Memphis, Tenn. (May 28, 2024) — The Stuttering Foundation mourns the passing of college basketball and NBA legend, broadcaster, and stuttering advocate Bill Walton.

Featured nearly 30 years ago in The Stuttering Foundation newsletter, Walton spoke about his stuttering through childhood, college, and even in his professional career. Following is excerpted from that article:

He used basketball as a sanctuary, a place he didn’t have to think about his speech. “I never had any trouble yelling at the refs,” Walton said. “During college, the teasing was tough.”

Remembering the basketball techniques he had learned from UCLA basketball coach John Wooden, Walton said he “thought about fundamentals and how to start with the basics like ability to mechanically duplicate moves on the basketball court. And I just applied that to speaking.”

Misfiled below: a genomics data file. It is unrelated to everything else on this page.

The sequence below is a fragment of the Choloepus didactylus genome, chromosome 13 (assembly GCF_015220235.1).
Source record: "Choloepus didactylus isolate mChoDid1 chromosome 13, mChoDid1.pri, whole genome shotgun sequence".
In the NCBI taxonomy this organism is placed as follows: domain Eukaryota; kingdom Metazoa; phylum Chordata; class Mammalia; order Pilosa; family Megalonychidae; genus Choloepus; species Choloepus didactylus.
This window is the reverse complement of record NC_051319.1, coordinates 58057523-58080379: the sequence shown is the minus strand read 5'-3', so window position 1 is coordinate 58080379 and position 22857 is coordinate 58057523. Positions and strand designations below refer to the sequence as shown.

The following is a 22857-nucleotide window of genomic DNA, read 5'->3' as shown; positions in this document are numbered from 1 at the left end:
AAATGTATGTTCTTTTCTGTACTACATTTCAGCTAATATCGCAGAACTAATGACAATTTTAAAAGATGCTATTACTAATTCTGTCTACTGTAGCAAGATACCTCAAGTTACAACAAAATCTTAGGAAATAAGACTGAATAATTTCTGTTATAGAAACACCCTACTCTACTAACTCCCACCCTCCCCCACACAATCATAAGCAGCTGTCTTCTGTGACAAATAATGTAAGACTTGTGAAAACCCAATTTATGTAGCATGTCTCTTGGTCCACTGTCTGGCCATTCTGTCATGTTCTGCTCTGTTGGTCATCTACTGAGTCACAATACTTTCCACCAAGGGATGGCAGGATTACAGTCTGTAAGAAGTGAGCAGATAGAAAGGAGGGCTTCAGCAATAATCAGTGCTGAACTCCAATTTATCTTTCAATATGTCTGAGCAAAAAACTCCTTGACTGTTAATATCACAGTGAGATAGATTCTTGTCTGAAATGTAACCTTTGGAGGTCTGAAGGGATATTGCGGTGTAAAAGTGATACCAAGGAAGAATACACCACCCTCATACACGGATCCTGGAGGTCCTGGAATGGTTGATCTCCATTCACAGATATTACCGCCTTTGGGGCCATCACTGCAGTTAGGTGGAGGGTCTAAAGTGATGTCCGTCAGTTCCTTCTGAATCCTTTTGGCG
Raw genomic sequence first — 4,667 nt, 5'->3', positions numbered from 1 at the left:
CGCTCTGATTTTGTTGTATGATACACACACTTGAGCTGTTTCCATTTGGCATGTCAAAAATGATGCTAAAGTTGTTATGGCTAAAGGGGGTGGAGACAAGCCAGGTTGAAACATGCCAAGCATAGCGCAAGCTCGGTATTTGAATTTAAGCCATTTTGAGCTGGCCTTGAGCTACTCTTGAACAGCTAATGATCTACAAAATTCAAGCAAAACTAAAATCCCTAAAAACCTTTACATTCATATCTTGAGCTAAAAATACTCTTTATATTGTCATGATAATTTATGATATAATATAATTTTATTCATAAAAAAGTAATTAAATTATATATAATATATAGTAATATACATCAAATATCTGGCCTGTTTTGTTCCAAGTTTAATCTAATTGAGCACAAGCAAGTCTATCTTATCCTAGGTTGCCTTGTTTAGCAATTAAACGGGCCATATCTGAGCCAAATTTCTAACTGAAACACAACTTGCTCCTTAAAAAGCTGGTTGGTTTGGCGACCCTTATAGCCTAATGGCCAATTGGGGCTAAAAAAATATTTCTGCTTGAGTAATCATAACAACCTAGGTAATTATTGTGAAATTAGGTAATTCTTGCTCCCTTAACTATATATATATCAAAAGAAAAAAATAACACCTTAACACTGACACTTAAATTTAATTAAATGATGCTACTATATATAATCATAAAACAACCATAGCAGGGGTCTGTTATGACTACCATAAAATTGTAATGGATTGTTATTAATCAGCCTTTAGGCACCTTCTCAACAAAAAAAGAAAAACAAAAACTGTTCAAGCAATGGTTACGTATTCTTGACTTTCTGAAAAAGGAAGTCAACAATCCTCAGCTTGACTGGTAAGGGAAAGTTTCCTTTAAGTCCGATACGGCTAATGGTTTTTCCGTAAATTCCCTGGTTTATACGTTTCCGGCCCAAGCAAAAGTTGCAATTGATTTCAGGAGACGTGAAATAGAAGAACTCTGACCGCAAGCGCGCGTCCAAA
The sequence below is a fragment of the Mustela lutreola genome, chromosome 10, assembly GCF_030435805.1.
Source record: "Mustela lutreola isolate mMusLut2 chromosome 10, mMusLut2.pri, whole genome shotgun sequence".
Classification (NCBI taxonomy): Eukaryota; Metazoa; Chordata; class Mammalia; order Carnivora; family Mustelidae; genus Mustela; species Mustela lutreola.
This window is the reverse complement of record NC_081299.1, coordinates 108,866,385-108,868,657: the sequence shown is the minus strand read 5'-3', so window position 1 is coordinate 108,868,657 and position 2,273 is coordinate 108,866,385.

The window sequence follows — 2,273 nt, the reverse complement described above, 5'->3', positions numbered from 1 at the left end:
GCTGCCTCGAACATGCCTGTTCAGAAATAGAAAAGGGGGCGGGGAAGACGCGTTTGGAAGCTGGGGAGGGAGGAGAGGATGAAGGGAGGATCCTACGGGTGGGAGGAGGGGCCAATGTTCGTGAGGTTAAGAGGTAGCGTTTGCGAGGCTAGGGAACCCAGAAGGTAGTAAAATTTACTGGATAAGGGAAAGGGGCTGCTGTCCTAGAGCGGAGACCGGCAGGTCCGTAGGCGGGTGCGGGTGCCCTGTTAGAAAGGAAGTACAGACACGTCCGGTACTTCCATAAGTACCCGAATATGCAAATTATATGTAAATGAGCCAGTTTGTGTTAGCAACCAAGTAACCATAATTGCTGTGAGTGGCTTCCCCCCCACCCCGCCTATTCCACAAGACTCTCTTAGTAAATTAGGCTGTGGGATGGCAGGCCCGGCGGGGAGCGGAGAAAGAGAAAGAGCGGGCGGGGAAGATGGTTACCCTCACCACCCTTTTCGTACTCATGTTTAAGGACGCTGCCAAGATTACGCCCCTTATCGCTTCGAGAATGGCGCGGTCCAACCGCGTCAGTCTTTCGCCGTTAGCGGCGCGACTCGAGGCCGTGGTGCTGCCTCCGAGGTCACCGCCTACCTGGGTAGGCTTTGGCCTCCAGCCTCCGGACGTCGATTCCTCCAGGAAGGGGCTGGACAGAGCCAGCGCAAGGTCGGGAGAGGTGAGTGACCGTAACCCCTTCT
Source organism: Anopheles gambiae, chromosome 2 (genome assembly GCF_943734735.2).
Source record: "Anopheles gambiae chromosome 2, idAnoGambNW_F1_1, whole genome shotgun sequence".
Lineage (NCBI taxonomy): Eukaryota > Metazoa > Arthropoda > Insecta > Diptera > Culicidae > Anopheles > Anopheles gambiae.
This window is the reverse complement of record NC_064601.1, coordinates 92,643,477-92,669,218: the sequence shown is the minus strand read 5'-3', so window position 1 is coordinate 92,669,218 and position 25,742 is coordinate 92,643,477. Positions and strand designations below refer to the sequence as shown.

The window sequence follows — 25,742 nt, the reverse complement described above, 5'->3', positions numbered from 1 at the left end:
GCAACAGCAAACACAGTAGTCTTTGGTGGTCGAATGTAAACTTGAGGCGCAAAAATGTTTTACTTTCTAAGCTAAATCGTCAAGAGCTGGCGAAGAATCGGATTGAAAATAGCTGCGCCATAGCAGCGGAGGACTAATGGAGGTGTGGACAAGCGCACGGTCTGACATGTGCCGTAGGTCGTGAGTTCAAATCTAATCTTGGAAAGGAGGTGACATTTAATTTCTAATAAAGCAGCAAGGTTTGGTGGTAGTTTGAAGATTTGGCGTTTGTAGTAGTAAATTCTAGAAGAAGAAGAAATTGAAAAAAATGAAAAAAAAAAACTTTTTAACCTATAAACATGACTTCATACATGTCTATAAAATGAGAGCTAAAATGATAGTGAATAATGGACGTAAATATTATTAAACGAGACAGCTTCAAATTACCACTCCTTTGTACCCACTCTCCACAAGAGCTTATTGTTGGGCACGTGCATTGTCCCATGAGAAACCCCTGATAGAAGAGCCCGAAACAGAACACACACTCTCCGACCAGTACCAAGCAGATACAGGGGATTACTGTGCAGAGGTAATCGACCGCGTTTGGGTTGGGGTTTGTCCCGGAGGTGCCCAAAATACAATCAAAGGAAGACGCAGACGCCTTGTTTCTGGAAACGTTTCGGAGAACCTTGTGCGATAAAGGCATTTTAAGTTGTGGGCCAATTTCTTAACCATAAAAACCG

When he began broadcasting for NBC Sports, all of the fears resurfaced. Off the court, he was still afraid to talk. He describes his first broadcast as “painful” but knows now the worst is over. “I used to be really embarrassed about stuttering. But now I realize that it’s something that is a part of me…something that I have to deal with and work on every day. If I don’t work on it, I’m not going to be able to do my job. It’s always a challenge,” he added.

Walton served as national spokesperson for The Stuttering Foundation in 1996, during National Stuttering Awareness Week.

“It’s important to know that help is out there. The ability to talk is easily the greatest thing I’ve ever done,” said Walton. “Winning two NCAA championships and two NBA titles was nice, but I knew that was going to happen. But learning how to speak has given me a whole new life. I have been set free.”

Read more on our List of Famous People Who Stutter.

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